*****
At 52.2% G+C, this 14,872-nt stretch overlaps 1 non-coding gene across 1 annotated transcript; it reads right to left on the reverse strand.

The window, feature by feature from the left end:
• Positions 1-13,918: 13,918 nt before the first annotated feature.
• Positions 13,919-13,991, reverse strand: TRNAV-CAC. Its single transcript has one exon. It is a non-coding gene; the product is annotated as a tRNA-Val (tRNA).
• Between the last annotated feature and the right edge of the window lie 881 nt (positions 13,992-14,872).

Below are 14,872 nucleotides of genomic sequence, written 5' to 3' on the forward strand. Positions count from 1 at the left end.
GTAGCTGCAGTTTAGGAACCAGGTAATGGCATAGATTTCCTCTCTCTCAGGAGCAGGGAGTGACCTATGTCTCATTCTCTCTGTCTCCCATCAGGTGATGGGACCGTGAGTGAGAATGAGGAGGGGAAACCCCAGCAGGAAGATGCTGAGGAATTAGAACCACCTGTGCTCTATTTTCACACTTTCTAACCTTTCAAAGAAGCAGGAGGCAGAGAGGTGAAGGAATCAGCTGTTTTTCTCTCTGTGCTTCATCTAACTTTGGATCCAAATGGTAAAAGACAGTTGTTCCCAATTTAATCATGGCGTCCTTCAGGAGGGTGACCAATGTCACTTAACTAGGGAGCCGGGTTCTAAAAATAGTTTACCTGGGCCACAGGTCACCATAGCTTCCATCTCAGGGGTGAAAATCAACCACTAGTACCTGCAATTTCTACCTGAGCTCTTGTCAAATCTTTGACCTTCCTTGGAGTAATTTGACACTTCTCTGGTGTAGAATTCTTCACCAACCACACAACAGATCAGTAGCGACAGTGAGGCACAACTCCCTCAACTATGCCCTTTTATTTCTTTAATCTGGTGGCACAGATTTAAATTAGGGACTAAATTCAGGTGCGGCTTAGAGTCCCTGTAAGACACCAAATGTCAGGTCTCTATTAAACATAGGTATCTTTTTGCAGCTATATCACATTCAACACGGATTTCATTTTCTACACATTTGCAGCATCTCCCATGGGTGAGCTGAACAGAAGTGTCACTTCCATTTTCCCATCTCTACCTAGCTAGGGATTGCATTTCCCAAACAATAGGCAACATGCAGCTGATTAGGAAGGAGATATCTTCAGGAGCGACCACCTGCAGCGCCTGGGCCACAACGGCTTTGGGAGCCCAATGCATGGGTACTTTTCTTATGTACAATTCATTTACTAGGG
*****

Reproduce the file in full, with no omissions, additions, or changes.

At 52.2% G+C, this 14,872-nt stretch overlaps 1 non-coding gene across 1 annotated transcript; it reads right to left on the reverse strand.

The window, feature by feature from the left end:
• Positions 1-13,918: 13,918 nt before the first annotated feature.
• Positions 13,919-13,991, reverse strand: TRNAV-CAC. Its single transcript has one exon. It is a non-coding gene; the product is annotated as a tRNA-Val (tRNA).
• Between the last annotated feature and the right edge of the window lie 881 nt (positions 13,992-14,872).

Below are 14,872 nucleotides of genomic sequence, written 5' to 3' on the forward strand. Positions count from 1 at the left end.
GTAGCTGCAGTTTAGGAACCAGGTAATGGCATAGATTTCCTCTCTCTCAGGAGCAGGGAGTGACCTATGTCTCATTCTCTCTGTCTCCCATCAGGTGATGGGACCGTGAGTGAGAATGAGGAGGGGAAACCCCAGCAGGAAGATGCTGAGGAATTAGAACCACCTGTGCTCTATTTTCACACTTTCTAACCTTTCAAAGAAGCAGGAGGCAGAGAGGTGAAGGAATCAGCTGTTTTTCTCTCTGTGCTTCATCTAACTTTGGATCCAAATGGTAAAAGACAGTTGTTCCCAATTTAATCATGGCGTCCTTCAGGAGGGTGACCAATGTCACTTAACTAGGGAGCCGGGTTCTAAAAATAGTTTACCTGGGCCACAGGTCACCATAGCTTCCATCTCAGGGGTGAAAATCAACCACTAGTACCTGCAATTTCTACCTGAGCTCTTGTCAAATCTTTGACCTTCCTTGGAGTAATTTGACACTTCTCTGGTGTAGAATTCTTCACCAACCACACAACAGATCAGTAGCGACAGTGAGGCACAACTCCCTCAACTATGCCCTTTTATTTCTTTAATCTGGTGGCACAGATTTAAATTAGGGACTAAATTCAGGTGCGGCTTAGAGTCCCTGTAAGACACCAAATGTCAGGTCTCTATTAAACATAGGTATCTTTTTGCAGCTATATCACATTCAACACGGATTTCATTTTCTACACATTTGCAGCATCTCCCATGGGTGAGCTGAACAGAAGTGTCACTTCCATTTTCCCATCTCTACCTAGCTAGGGATTGCATTTCCCAAACAATAGGCAACATGCAGCTGATTAGGAAGGAGATATCTTCAGGAGCGACCACCTGCAGCGCCTGGGCCACAACGGCTTTGGGAGCCCAATGCATGGGTACTTTTCTTATGTACAATTCATTTACTAGGG